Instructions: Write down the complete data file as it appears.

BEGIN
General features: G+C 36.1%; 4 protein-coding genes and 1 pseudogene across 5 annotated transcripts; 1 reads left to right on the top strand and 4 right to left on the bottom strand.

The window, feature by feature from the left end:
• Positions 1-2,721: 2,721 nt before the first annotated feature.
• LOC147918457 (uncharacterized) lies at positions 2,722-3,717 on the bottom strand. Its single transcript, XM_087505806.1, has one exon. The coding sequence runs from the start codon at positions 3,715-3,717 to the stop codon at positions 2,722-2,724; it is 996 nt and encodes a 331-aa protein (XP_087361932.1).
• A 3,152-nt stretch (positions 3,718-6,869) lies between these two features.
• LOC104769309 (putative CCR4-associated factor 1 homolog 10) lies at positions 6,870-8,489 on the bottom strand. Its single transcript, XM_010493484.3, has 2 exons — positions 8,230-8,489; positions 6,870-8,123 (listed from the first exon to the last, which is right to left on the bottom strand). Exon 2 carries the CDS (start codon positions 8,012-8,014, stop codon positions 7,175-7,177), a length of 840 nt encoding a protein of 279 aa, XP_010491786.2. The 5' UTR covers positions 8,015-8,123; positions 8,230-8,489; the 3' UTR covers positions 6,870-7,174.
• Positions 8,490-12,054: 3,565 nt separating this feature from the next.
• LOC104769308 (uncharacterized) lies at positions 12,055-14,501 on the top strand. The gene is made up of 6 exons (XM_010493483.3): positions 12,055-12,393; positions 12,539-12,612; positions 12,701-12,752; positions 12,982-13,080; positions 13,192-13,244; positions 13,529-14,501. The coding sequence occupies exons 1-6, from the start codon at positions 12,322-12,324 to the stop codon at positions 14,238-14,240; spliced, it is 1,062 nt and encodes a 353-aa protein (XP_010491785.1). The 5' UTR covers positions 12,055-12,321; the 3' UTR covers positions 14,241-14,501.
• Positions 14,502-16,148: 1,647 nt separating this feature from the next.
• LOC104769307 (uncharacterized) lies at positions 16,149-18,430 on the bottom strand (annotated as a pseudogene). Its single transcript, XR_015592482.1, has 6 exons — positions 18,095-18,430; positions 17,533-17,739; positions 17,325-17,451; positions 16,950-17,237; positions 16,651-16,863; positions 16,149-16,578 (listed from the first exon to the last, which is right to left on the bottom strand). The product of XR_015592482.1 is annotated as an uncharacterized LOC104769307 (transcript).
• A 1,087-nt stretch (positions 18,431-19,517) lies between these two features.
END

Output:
General features: G+C 36.1%; 4 protein-coding genes and 1 pseudogene across 5 annotated transcripts; 1 reads left to right on the top strand and 4 right to left on the bottom strand.

The window, feature by feature from the left end:
• Positions 1-2,721: 2,721 nt before the first annotated feature.
• LOC147918457 (uncharacterized) lies at positions 2,722-3,717 on the bottom strand. Its single transcript, XM_087505806.1, has one exon. The coding sequence runs from the start codon at positions 3,715-3,717 to the stop codon at positions 2,722-2,724; it is 996 nt and encodes a 331-aa protein (XP_087361932.1).
• A 3,152-nt stretch (positions 3,718-6,869) lies between these two features.
• LOC104769309 (putative CCR4-associated factor 1 homolog 10) lies at positions 6,870-8,489 on the bottom strand. Its single transcript, XM_010493484.3, has 2 exons — positions 8,230-8,489; positions 6,870-8,123 (listed from the first exon to the last, which is right to left on the bottom strand). Exon 2 carries the CDS (start codon positions 8,012-8,014, stop codon positions 7,175-7,177), a length of 840 nt encoding a protein of 279 aa, XP_010491786.2. The 5' UTR covers positions 8,015-8,123; positions 8,230-8,489; the 3' UTR covers positions 6,870-7,174.
• Positions 8,490-12,054: 3,565 nt separating this feature from the next.
• LOC104769308 (uncharacterized) lies at positions 12,055-14,501 on the top strand. The gene is made up of 6 exons (XM_010493483.3): positions 12,055-12,393; positions 12,539-12,612; positions 12,701-12,752; positions 12,982-13,080; positions 13,192-13,244; positions 13,529-14,501. The coding sequence occupies exons 1-6, from the start codon at positions 12,322-12,324 to the stop codon at positions 14,238-14,240; spliced, it is 1,062 nt and encodes a 353-aa protein (XP_010491785.1). The 5' UTR covers positions 12,055-12,321; the 3' UTR covers positions 14,241-14,501.
• Positions 14,502-16,148: 1,647 nt separating this feature from the next.
• LOC104769307 (uncharacterized) lies at positions 16,149-18,430 on the bottom strand (annotated as a pseudogene). Its single transcript, XR_015592482.1, has 6 exons — positions 18,095-18,430; positions 17,533-17,739; positions 17,325-17,451; positions 16,950-17,237; positions 16,651-16,863; positions 16,149-16,578 (listed from the first exon to the last, which is right to left on the bottom strand). The product of XR_015592482.1 is annotated as an uncharacterized LOC104769307 (transcript).
• A 1,087-nt stretch (positions 18,431-19,517) lies between these two features.